- In Alaska, premiums for the lowest-cost Bronze plan fell by 39 percent in 2018.
- Maryland is seeing an even larger cost drop this year.
Putting the sickest people in the same pool with others means premiums are higher, often much higher, especially for those without subsidies. Virginia State Sen. Bryce Reeves told us of an email from a constituent in Fredericksburg: He made a good living and tried to provide for his family but said his insurance premiums cost $4,000 a month! “That’s more than my mortgage,” he told Sen. Reeves. “What am I supposed to do?”
Unfortunately, millions of people are dropping out of the individual health insurance market. Cost relief is essential.
Protection for the vulnerable. There is strong bi-partisan support to maintain pre-existing condition protections. The ACA assures that people cannot be turned down or have their policies cancelled because of their health status, and these protections are still in place. The American Health Care Act, passed by the House of Representatives in 2017, maintained pre-existing condition protections as did legislation that was considered in the Senate.
Need for reform: People with chronic health conditions are vulnerable and need protection. But a woman with serious health problems provided us with a testimonial about why changes are needed.
Janet reports that in 1999, she was diagnosed with Hepatitis C. She lives in Colorado and applied for coverage in the state’s high risk pool and was accepted.
Her premiums in 2010 were $275 a month. Then her liver failed, and she needed a transplant. The $600,000 bill was covered 100% with a $2,500 out of pocket maximum, she told us.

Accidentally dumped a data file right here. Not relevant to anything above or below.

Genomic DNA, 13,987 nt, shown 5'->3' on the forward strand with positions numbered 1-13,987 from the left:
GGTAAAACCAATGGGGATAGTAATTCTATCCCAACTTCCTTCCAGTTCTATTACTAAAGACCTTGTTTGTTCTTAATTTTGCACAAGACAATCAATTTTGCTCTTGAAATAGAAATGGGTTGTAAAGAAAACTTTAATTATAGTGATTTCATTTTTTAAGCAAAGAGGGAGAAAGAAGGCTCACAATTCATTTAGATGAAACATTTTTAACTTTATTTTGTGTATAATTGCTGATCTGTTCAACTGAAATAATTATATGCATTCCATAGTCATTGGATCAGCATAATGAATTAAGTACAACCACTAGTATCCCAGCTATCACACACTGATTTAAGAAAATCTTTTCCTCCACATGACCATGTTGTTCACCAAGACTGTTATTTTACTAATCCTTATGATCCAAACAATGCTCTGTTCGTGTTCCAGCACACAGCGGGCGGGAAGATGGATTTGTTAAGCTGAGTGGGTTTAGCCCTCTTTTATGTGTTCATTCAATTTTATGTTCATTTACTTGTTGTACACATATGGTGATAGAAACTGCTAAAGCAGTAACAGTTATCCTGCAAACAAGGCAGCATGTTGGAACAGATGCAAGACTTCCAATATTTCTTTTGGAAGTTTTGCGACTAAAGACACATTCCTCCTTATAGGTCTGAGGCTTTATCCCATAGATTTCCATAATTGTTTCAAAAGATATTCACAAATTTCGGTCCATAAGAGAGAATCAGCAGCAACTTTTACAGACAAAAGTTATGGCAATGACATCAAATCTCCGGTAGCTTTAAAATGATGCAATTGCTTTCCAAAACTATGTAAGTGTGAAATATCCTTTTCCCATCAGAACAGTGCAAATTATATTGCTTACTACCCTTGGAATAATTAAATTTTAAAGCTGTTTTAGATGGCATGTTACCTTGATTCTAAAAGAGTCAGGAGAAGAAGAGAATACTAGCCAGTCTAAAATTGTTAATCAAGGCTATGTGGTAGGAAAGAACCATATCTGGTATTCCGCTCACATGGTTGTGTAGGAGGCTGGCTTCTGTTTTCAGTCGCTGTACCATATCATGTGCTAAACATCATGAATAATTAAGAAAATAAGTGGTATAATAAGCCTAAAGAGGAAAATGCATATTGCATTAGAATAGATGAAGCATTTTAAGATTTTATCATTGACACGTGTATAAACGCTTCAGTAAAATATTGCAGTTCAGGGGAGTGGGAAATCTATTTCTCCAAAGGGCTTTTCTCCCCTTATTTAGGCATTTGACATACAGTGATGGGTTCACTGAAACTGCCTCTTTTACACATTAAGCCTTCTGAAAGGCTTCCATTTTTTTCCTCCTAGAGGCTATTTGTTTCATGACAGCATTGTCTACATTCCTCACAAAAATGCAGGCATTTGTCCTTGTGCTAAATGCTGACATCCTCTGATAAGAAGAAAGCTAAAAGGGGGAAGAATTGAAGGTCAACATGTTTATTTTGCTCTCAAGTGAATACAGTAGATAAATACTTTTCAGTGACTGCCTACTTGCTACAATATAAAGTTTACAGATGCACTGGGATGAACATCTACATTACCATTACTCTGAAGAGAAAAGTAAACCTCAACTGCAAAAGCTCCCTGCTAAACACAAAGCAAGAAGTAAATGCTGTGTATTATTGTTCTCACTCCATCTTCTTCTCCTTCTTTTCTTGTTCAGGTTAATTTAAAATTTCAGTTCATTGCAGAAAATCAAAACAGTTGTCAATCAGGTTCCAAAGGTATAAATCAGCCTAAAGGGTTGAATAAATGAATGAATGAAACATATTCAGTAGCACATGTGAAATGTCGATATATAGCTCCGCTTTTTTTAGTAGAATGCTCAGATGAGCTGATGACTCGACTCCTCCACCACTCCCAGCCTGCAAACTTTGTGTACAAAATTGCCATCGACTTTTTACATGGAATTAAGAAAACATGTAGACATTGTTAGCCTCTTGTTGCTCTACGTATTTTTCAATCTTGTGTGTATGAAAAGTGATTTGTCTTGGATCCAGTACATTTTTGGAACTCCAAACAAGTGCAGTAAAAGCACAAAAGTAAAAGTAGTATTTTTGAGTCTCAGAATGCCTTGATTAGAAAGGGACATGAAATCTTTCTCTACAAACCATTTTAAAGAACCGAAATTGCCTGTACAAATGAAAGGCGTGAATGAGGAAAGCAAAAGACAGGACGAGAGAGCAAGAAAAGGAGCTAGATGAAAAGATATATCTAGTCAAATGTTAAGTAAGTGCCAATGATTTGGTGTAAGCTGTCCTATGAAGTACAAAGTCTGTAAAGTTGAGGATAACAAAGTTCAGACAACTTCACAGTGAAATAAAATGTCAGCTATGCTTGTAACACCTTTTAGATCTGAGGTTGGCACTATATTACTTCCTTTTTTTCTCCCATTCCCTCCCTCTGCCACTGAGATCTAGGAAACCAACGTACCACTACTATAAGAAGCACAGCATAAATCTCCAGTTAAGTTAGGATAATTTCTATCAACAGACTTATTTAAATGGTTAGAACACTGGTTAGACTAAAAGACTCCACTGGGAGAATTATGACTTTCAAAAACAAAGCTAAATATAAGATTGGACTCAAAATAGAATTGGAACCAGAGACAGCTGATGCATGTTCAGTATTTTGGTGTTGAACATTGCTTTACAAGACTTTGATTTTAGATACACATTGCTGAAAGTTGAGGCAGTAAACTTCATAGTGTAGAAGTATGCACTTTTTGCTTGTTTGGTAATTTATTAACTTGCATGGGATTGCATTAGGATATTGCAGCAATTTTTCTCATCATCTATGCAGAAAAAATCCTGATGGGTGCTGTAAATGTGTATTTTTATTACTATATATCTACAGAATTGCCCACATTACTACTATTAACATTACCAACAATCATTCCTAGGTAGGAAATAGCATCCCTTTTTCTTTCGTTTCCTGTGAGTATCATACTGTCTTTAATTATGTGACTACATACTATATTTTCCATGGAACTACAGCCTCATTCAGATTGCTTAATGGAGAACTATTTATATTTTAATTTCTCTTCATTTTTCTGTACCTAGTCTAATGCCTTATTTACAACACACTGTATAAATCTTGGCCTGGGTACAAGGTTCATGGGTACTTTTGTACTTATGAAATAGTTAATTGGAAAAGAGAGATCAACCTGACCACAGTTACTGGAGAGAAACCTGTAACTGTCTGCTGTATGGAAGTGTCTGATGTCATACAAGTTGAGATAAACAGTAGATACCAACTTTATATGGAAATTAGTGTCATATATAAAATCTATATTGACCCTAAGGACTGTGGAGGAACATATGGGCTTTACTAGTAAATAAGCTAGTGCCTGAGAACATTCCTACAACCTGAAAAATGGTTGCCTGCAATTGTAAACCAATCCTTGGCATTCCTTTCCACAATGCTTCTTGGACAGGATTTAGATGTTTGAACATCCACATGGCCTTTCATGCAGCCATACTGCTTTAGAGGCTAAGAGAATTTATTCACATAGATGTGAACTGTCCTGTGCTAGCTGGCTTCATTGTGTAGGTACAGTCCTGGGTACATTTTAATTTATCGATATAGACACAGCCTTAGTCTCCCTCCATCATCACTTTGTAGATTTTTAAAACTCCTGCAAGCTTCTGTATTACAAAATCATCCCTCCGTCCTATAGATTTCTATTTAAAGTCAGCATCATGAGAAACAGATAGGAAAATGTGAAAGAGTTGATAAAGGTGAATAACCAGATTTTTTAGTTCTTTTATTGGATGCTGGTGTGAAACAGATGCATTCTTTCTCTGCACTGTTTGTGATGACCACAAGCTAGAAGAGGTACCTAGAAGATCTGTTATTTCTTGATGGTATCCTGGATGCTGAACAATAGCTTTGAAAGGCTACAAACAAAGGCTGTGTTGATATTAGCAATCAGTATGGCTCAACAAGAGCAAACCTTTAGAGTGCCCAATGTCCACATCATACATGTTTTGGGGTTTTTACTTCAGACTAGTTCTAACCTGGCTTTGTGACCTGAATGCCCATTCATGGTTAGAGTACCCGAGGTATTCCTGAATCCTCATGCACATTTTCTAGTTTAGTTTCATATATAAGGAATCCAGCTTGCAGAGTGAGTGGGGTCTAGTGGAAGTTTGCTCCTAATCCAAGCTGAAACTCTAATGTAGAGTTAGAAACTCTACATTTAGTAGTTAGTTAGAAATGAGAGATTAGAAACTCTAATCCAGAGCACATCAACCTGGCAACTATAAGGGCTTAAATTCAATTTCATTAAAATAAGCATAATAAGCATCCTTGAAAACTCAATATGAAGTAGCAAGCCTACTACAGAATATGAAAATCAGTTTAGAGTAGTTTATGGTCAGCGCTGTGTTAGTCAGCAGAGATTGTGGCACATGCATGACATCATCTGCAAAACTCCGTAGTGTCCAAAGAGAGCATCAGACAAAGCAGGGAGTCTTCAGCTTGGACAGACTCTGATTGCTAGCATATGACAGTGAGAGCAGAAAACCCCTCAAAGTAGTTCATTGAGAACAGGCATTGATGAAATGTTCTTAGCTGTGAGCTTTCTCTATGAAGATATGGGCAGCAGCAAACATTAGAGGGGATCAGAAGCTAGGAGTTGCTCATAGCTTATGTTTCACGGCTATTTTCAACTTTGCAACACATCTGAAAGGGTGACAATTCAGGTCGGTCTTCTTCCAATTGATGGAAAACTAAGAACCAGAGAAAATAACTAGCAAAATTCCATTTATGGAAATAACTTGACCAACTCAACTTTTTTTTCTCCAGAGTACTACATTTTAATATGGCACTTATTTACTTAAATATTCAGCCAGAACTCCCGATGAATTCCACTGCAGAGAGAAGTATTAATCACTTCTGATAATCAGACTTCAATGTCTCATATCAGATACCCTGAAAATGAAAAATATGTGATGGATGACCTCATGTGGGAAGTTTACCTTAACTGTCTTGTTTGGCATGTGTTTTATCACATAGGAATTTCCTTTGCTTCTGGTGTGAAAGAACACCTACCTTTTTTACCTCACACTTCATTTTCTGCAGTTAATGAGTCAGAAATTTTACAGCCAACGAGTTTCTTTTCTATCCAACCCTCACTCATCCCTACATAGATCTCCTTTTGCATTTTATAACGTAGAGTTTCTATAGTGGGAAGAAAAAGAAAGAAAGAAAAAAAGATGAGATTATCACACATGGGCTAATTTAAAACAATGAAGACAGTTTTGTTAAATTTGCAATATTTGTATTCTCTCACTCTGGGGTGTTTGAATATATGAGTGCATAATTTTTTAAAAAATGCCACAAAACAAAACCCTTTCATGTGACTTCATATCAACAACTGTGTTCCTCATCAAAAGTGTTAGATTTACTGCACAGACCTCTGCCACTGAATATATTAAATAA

Colorado’s high-risk pool was closed when the ACA took effect, so she moved into the marketplace. Her premiums rose to $450. By 2018, they were $1,100 a month with a deductible of $6,300. But her anti-rejection meds weren’t covered.
She said, “almost everything I needed was denied, which threw me into the world of having to appeal (sometimes several times) to get the care I needed.
“Those of us who are self employed but make more than the threshold for tax credits wind up footing the whole bill ourselves,” she said. “I have to spend $19,500 before my insurance pays anything, and it still doesn’t cover all my prescription costs.”
She keeps her insurance because if something happened and she needed another transplant, she said it would bankrupt her family.
Democrats and Republicans are committed to the goals of better access to more affordable coverage and better protection for those with pre-existing conditions. It was all-in-all a civilized hearing, but we must first start with a commitment to maintain consumers protections and work together to solve the problems of access to care and costs of coverage.